I truly believe that if you want an unbiased appraisal when purchasing a home, you should hire your own independent appraiser. Yesterday, I did an appraisal on a home in the North End of Manchester. I was doing an appraisal for a lender who was going to finance the purchase of a 3-family investment property. The buyer met me at the property and asked me “Do you represent me or him (the seller). I informed with that I represented the bank and not him. Now, the fact that I am honest, competent and will provide an honest appraisal to the bank will indirectly benefit him, but what if I was not? When this nervous guy told me he was nervous because he was putting most of his savings into the building purchase, I decided that I NEEDED to make this point my friends………………… If you are truly concerned (and you should be) about the value or marketability of a home you are buying… Hire you OWN appraiser. If you would like to discuss the appraisal process, don’t hesitate to email me at jacklavoie@comcast.net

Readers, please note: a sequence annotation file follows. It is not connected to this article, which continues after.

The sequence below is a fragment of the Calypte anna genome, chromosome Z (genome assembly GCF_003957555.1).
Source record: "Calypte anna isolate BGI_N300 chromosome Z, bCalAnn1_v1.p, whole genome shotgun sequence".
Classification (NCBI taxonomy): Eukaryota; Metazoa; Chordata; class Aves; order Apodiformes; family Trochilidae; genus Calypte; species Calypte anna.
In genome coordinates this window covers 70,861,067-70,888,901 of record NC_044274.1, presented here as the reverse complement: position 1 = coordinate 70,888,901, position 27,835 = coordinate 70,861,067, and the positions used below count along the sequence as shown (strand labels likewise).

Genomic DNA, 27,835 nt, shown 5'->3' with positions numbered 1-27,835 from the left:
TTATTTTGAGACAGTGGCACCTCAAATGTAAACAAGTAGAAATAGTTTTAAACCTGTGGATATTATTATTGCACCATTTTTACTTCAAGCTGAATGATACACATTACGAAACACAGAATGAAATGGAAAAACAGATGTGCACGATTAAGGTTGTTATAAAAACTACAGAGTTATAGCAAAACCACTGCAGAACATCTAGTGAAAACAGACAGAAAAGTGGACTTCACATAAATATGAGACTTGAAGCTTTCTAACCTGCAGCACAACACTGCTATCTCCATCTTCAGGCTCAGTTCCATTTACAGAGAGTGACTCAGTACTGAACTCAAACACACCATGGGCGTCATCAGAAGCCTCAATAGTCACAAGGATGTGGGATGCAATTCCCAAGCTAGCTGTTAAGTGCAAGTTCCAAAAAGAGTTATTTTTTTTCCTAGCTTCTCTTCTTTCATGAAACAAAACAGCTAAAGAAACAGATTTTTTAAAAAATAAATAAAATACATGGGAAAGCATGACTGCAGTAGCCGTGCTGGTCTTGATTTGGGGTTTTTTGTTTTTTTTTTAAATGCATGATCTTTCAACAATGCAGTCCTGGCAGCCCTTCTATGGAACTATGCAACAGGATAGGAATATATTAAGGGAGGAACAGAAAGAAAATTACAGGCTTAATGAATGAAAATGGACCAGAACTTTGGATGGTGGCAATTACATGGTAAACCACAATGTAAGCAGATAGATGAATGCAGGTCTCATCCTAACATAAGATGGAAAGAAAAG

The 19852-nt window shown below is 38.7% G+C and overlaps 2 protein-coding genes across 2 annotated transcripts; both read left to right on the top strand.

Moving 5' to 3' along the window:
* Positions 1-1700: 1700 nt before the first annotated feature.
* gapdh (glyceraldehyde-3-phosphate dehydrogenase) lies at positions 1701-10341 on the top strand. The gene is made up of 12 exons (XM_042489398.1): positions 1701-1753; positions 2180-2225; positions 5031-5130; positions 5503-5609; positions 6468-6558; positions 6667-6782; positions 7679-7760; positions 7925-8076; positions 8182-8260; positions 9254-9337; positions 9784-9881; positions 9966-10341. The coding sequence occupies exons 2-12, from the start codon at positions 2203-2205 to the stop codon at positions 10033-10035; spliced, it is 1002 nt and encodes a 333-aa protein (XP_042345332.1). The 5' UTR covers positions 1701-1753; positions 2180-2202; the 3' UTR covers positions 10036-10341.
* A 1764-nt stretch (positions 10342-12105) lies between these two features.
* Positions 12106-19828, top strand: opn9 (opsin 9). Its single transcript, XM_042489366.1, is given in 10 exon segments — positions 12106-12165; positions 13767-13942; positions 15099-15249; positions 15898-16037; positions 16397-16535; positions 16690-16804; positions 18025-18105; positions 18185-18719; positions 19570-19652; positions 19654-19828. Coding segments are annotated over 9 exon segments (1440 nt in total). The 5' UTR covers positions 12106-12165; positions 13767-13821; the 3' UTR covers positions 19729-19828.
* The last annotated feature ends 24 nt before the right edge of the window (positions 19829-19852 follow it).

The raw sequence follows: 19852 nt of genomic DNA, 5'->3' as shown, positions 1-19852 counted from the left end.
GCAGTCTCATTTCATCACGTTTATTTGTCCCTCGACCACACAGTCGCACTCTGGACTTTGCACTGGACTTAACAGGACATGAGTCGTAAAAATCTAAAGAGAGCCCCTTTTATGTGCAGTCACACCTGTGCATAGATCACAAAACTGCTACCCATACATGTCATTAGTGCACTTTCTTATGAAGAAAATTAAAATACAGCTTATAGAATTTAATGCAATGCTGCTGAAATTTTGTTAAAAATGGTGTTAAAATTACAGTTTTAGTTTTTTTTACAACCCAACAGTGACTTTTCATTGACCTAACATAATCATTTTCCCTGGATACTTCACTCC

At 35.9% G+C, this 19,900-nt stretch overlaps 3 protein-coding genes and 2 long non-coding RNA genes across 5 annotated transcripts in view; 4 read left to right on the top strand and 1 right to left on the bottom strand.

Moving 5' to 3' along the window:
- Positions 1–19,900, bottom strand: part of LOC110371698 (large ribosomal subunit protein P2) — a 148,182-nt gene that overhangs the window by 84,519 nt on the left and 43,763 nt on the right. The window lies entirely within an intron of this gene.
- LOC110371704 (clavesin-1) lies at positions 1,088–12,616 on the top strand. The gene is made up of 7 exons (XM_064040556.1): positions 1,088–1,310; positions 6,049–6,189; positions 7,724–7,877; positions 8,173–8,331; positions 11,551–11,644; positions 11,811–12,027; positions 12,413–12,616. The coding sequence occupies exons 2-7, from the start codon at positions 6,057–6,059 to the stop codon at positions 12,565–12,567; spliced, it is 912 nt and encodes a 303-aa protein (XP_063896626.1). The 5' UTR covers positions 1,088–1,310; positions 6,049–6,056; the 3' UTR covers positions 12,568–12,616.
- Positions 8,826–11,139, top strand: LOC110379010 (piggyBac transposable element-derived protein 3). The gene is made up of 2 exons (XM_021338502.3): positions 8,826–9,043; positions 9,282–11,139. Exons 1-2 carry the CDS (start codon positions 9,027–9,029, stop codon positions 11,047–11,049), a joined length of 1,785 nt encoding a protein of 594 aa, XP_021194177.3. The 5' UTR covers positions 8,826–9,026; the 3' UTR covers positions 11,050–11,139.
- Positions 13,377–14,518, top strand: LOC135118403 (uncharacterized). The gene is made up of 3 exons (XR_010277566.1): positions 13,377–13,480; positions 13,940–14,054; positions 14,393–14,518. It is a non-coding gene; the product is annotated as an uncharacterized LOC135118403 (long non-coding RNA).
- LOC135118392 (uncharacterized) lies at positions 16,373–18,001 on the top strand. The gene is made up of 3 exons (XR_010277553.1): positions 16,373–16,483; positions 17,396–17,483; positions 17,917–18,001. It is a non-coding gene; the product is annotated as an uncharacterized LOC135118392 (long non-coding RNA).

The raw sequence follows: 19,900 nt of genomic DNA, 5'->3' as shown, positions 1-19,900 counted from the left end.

P.S. I may have painted a poor scenario of the appraisal profession. The truth is, like most professions there are always a few bad apples. The vast majority of the appraisers I know are honest and try to do a credible job.